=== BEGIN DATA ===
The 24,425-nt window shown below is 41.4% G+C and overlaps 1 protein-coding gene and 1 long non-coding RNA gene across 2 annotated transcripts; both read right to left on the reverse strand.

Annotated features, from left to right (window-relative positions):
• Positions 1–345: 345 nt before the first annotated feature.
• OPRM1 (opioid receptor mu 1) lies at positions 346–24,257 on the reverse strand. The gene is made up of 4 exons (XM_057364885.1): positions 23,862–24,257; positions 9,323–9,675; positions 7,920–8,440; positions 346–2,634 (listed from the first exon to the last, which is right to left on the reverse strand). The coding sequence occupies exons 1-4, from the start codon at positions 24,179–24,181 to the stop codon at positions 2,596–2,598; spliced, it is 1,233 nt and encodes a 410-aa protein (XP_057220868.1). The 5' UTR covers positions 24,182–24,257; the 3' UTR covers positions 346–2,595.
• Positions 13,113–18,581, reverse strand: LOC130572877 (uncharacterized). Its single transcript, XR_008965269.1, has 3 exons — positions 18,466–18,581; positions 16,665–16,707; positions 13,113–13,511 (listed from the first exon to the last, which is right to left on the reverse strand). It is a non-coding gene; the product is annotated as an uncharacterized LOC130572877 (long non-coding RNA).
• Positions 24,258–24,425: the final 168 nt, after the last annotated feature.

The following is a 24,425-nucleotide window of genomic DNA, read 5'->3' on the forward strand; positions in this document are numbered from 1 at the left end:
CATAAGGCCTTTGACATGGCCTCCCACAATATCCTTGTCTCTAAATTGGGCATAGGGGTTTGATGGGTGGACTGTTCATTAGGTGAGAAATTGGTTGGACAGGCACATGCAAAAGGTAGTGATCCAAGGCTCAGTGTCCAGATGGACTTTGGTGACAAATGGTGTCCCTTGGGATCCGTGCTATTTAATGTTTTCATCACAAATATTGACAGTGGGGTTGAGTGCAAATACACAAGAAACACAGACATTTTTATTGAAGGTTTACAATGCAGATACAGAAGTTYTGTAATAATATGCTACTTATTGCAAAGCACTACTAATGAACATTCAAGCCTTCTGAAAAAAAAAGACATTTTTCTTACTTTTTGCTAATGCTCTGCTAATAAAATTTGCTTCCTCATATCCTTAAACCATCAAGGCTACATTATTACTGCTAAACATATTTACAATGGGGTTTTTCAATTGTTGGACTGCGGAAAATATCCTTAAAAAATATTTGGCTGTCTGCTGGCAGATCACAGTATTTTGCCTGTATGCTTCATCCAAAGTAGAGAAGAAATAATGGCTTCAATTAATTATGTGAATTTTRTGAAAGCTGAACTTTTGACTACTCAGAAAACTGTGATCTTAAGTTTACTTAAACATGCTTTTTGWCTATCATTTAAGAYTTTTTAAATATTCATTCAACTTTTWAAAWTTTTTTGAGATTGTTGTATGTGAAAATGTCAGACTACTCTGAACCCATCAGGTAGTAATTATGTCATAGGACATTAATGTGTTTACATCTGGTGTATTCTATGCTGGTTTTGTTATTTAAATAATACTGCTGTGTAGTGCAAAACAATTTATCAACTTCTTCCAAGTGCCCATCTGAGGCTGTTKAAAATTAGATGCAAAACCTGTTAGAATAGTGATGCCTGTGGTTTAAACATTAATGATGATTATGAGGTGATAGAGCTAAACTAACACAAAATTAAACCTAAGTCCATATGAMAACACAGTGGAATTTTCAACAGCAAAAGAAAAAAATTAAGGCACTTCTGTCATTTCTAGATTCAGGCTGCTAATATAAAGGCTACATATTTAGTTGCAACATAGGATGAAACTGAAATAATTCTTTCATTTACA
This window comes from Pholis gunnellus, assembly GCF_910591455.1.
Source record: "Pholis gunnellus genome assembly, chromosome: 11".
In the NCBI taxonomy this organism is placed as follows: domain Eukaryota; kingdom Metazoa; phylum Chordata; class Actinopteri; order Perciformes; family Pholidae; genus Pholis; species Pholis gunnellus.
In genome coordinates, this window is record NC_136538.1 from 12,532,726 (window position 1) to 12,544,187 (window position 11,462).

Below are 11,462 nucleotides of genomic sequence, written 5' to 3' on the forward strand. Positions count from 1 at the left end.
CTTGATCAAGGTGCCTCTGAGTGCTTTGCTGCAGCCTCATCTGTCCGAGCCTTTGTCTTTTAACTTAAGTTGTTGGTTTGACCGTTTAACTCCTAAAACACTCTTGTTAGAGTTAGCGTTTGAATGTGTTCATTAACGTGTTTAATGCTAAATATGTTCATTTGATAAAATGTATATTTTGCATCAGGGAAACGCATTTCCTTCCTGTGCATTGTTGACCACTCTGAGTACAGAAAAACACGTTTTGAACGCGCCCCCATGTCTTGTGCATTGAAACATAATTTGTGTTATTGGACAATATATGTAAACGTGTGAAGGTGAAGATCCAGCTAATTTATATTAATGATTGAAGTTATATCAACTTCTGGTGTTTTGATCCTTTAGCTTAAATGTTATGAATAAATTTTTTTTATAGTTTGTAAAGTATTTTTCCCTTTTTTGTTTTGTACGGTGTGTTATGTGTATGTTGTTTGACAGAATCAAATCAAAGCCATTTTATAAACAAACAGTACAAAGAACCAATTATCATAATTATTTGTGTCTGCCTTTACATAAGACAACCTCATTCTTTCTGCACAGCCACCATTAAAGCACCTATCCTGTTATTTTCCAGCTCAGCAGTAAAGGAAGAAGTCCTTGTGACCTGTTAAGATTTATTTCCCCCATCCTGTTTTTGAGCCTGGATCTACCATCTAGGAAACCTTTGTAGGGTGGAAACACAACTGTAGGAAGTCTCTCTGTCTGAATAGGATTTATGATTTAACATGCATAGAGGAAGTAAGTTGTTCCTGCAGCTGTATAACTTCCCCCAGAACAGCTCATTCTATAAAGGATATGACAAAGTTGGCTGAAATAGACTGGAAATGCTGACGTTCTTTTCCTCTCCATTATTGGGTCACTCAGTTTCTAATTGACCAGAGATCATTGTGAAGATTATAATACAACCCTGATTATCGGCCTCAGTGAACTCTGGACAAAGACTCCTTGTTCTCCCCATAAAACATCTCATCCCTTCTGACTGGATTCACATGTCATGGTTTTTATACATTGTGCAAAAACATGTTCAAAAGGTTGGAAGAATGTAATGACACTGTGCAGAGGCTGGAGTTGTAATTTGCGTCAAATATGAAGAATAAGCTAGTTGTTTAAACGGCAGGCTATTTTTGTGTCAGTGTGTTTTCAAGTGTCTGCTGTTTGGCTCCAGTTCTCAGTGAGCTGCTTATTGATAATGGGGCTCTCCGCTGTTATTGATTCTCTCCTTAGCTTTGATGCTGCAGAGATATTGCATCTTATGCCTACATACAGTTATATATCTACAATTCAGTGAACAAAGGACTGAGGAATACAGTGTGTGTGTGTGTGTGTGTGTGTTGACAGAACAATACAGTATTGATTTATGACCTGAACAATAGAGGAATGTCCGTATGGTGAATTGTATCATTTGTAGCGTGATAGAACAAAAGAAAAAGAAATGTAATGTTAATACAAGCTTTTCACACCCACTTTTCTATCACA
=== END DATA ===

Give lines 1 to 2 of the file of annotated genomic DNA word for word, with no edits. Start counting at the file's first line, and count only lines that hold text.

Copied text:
The 24,425-nt window shown below is 41.4% G+C and overlaps 1 protein-coding gene and 1 long non-coding RNA gene across 2 annotated transcripts; both read right to left on the reverse strand.

Annotated features, from left to right (window-relative positions):